If I ever started a polytechnic school, I think I’d flip the curriculum on its head. I’ve been doing engineering work for a long time with lots of design work and troubleshooting sessions and most of the time, our work does not revolve around pencil-and-paper formulas, but around the limitations and defects of our devices. So, let’s teach the students about the strengths and limitations of real components, then add mathematical formulas on top later and only in terms of what is known about real components and real designs.
As an example, Ohms law (isn’t it really Ohm’s relation) is concise and simple, but it presents an unreal view of circuit design. Our discrete resistors are only available in limited values with limited accuracy and limited power handling capacity and that’s without considering nonlinearities and the thermal noise they contribute to a circuit. Voltages only come from a limited number of sources. The resulting currents manifest only in limited ranges and forms. What’s more important, the theory or the practical reality of the devices?
When starting out, we might look at a collection of resistors and discuss why one is bigger than another, why one costs more than another, what the initial accuracy is and what to expect over time. We might let the smoke out of one and discuss what we observed. These characteristics represent practical information almost anyone could grasp. Then, once the intuitive aspects are mastered, we could paste on the mathematics and in this case, as is proper, the math is the slave, not the master. If the math doesn’t describe things we grasp intuitively or things that can be measured or represented in real circuits, then it’s useless and should not be taught.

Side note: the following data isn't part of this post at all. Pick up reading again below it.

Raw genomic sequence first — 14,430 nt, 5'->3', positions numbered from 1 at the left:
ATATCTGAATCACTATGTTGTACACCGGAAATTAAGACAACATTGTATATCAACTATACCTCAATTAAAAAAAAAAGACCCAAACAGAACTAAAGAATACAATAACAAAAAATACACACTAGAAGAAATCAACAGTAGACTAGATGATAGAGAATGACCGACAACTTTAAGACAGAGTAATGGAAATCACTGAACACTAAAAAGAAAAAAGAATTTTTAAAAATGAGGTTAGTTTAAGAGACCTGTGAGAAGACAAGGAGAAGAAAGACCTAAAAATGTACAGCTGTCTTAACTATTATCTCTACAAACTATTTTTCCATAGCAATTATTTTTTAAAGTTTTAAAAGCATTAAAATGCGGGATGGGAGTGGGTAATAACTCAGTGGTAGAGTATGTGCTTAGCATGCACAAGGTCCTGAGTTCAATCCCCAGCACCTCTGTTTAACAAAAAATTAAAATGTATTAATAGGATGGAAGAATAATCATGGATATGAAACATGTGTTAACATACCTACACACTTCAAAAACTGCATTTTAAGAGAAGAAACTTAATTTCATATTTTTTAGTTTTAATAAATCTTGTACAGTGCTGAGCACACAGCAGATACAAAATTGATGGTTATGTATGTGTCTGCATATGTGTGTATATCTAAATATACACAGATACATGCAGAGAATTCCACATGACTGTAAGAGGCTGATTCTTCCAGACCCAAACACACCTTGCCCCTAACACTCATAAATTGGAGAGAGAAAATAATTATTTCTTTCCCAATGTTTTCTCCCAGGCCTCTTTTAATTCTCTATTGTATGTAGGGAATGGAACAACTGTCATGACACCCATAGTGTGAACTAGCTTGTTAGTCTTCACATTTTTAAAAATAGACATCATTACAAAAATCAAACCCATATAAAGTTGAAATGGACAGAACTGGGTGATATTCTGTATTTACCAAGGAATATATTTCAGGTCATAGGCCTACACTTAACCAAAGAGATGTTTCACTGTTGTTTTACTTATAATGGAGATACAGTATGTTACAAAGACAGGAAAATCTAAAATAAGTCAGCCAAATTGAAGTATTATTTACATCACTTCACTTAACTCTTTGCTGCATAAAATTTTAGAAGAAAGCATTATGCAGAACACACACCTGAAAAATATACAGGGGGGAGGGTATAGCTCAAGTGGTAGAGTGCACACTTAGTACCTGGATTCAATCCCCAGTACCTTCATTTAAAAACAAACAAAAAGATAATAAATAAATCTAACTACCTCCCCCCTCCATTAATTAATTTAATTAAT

In our day-to-day work, our problems with capacitors have nothing to do with the theoretical operation. In the lab, the production line or repair facilities, we struggle with aging effects, leakage, voltage derating, interactive resonances, Q and self-heating. Our real world work revolves around understanding and managing the imperfections of these devices. The same can be said for inductors, then we can talk about diodes, transistors, op amps, PWM controllers and all the other folderol of our daily grind.
If you read about Michael Faraday and other pioneers of electronics, this is how they did things. They explored circuit operation and then pasted the mathematics on top to describe what they saw. So, am I nuts to think books like Charles Platt’s Make: Electronics should be part of the first year engineering curriculum?
The way we do things now, students come from engineering school with heads full of theory and it’s up to the mentors at their first jobs to school them in the practical realities of the business. We should turn that backwards around.
What are your thoughts? Set me straight in the comment section.
Ken Coffman is a Field Applications Engineer & Member of the Technical Staff at Fairchild Semiconductor. His postings are his own and don’t necessarily represent the opinions or positions of Fairchild Semiconductor.